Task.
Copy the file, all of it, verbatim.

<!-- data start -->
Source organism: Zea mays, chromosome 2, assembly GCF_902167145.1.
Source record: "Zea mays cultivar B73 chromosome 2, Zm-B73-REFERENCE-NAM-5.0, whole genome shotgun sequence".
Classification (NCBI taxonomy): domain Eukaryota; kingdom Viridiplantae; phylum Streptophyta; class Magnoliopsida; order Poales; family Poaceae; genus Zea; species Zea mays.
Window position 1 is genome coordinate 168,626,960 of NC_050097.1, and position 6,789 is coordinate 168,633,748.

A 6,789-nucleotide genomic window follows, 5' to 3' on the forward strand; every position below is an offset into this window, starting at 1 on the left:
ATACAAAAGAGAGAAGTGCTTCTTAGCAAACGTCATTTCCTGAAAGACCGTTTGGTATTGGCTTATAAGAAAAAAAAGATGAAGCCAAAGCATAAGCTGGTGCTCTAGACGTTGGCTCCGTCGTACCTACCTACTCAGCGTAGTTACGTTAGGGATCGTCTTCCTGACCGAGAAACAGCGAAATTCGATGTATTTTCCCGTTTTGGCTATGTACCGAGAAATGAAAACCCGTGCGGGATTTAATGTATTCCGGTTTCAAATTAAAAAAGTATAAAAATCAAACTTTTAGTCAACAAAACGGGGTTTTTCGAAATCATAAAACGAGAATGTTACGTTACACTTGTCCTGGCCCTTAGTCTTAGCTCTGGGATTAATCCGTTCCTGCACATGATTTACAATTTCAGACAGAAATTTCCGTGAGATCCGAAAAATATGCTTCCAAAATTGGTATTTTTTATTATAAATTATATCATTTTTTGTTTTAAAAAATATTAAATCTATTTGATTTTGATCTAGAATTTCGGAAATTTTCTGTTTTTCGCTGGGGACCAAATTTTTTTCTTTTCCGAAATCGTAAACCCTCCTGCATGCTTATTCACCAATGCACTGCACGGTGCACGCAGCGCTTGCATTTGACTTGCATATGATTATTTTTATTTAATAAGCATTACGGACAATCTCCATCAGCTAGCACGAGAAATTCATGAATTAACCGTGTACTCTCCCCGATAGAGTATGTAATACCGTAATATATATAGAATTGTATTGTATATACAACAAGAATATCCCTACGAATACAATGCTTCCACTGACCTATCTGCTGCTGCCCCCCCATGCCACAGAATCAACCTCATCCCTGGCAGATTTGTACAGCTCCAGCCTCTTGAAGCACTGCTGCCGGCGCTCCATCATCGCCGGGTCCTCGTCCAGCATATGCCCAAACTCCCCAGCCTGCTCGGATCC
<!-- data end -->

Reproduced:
Source organism: Zea mays, chromosome 2, assembly GCF_902167145.1.
Source record: "Zea mays cultivar B73 chromosome 2, Zm-B73-REFERENCE-NAM-5.0, whole genome shotgun sequence".
Classification (NCBI taxonomy): domain Eukaryota; kingdom Viridiplantae; phylum Streptophyta; class Magnoliopsida; order Poales; family Poaceae; genus Zea; species Zea mays.
Window position 1 is genome coordinate 168,626,960 of NC_050097.1, and position 6,789 is coordinate 168,633,748.

A 6,789-nucleotide genomic window follows, 5' to 3' on the forward strand; every position below is an offset into this window, starting at 1 on the left:
ATACAAAAGAGAGAAGTGCTTCTTAGCAAACGTCATTTCCTGAAAGACCGTTTGGTATTGGCTTATAAGAAAAAAAAGATGAAGCCAAAGCATAAGCTGGTGCTCTAGACGTTGGCTCCGTCGTACCTACCTACTCAGCGTAGTTACGTTAGGGATCGTCTTCCTGACCGAGAAACAGCGAAATTCGATGTATTTTCCCGTTTTGGCTATGTACCGAGAAATGAAAACCCGTGCGGGATTTAATGTATTCCGGTTTCAAATTAAAAAAGTATAAAAATCAAACTTTTAGTCAACAAAACGGGGTTTTTCGAAATCATAAAACGAGAATGTTACGTTACACTTGTCCTGGCCCTTAGTCTTAGCTCTGGGATTAATCCGTTCCTGCACATGATTTACAATTTCAGACAGAAATTTCCGTGAGATCCGAAAAATATGCTTCCAAAATTGGTATTTTTTATTATAAATTATATCATTTTTTGTTTTAAAAAATATTAAATCTATTTGATTTTGATCTAGAATTTCGGAAATTTTCTGTTTTTCGCTGGGGACCAAATTTTTTTCTTTTCCGAAATCGTAAACCCTCCTGCATGCTTATTCACCAATGCACTGCACGGTGCACGCAGCGCTTGCATTTGACTTGCATATGATTATTTTTATTTAATAAGCATTACGGACAATCTCCATCAGCTAGCACGAGAAATTCATGAATTAACCGTGTACTCTCCCCGATAGAGTATGTAATACCGTAATATATATAGAATTGTATTGTATATACAACAAGAATATCCCTACGAATACAATGCTTCCACTGACCTATCTGCTGCTGCCCCCCCATGCCACAGAATCAACCTCATCCCTGGCAGATTTGTACAGCTCCAGCCTCTTGAAGCACTGCTGCCGGCGCTCCATCATCGCCGGGTCCTCGTCCAGCATATGCCCAAACTCCCCAGCCTGCTCGGATCC